Such was the level of preparation and planning the management team had put into the quarter final tie, that they actually predicted a very low scoring, dour affair. In fact, they had worked very intensely on the mental preparation for the players and the need to keep the cool against a Meath team they felt would be hard to break down. They managed to do that and in spite of giving the ball away on 42 occasions in the game - Tipp also won the ball back on 52 occasions. The average turnover rate at inter county level is 33, and David sees that Tipperary must improve on this aspect of their play, if they are to get over Roscommon.
“We have been looking at that and we have spoken to the players a good bit about it. We didn’t play all that well against Meath and we know that we will have to step it up for Roscommon. The good thing is that we know we can step it up though,” he says.
With a clean bill of health to report following the return to training of Colman Kennedy (Commercials) and TJ Ryan (Rockwell Rvs), David and co had a dry run of the Croke Park experience last weekend. They travelled to Dublin on Saturday and overnighted in Maynooth where they will also stay on Saturday next. They attended the All-Ireland senior hurling semi-final where they cheered on Tipp and then visited the dressingrooms and got a general feel for Headquarters. Unfortunately, due to restrictions, they were unable to actually train on the field.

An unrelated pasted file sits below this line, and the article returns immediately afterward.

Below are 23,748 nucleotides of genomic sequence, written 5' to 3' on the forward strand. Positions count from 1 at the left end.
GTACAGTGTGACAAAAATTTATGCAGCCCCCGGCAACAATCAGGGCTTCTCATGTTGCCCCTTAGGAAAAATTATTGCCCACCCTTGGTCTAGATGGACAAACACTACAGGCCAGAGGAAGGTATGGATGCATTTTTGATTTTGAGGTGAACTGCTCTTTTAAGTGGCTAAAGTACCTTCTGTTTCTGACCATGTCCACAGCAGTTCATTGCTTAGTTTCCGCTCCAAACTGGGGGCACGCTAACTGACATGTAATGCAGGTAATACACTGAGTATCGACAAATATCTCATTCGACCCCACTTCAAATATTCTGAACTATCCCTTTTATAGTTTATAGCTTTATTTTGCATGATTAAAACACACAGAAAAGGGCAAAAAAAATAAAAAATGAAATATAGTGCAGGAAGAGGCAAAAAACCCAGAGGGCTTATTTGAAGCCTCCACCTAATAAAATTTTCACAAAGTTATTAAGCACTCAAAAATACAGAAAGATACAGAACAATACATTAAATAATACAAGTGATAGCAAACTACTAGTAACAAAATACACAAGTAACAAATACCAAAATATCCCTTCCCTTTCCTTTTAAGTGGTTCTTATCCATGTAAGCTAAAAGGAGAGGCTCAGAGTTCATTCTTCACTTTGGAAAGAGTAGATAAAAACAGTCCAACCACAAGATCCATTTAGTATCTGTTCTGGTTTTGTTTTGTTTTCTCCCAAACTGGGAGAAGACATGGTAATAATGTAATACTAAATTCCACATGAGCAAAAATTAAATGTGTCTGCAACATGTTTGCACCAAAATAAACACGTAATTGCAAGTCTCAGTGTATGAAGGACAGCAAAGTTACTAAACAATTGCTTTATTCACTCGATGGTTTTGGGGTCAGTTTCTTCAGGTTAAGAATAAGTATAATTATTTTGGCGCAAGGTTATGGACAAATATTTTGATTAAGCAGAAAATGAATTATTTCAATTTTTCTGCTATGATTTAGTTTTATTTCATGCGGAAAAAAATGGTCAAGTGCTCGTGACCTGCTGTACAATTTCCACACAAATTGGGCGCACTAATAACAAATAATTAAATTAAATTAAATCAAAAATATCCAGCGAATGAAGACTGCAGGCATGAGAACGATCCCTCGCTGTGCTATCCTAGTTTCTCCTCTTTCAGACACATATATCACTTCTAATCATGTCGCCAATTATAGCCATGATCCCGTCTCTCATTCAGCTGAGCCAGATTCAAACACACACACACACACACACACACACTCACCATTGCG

“The Croke Park factor is going to be huge for us. Roscommon have played there twice already and it will be a new experience for us, even allowing for the run out we had last weekend. But, we have embraced challenges all season and we hope we can do the same on Sunday,” David said.
Tipp have been using Semple Stadium as their training base over the last few weeks in a bid to ready the players for a big venue. The training has gone really well and David was thrilled to have been able to avail of the facility.
Lauding the assistance of the County Board and the amount of goodwill received during the course of the season, the Kilsheelan man added that he hoped the support levels would continue for the game in Croke Park.
“We had tremendous support in Portlaoise and it really gave the lads a big lift. People are beginning to see that Tipperary football is worth supporting and that is to be welcomed. This is a results business and I suppose the fact that we have been getting results in a big help,” he says.
Sunday will also see Tipperary’s footballers televised live on TV and this will help to raise the profile of the game in the county.
The huge work being undertaken across the county, over a number of years, continues and will continue long after Sunday as well. There have been many tough days for the footballers, but days like those experienced by the minors make it all worthwhile in the end.
David and co will be hoping that Liam McGrath will lead his side out on the pitch in Croke Park in September for the All-Ireland Final. For now though, the thoughts are on Roscommon. And Roscommon only.
“We never think any further ahead than the next game.
“If you mind wanders off the ball, you can end up in all sorts of trouble. It’s all about next Sunday for us and we will be going up with only one thing on our mind - to perform to the best of our ability and to do everything possible to get over Roscommon. We can do it, but we will have to work very hard for it,” David says.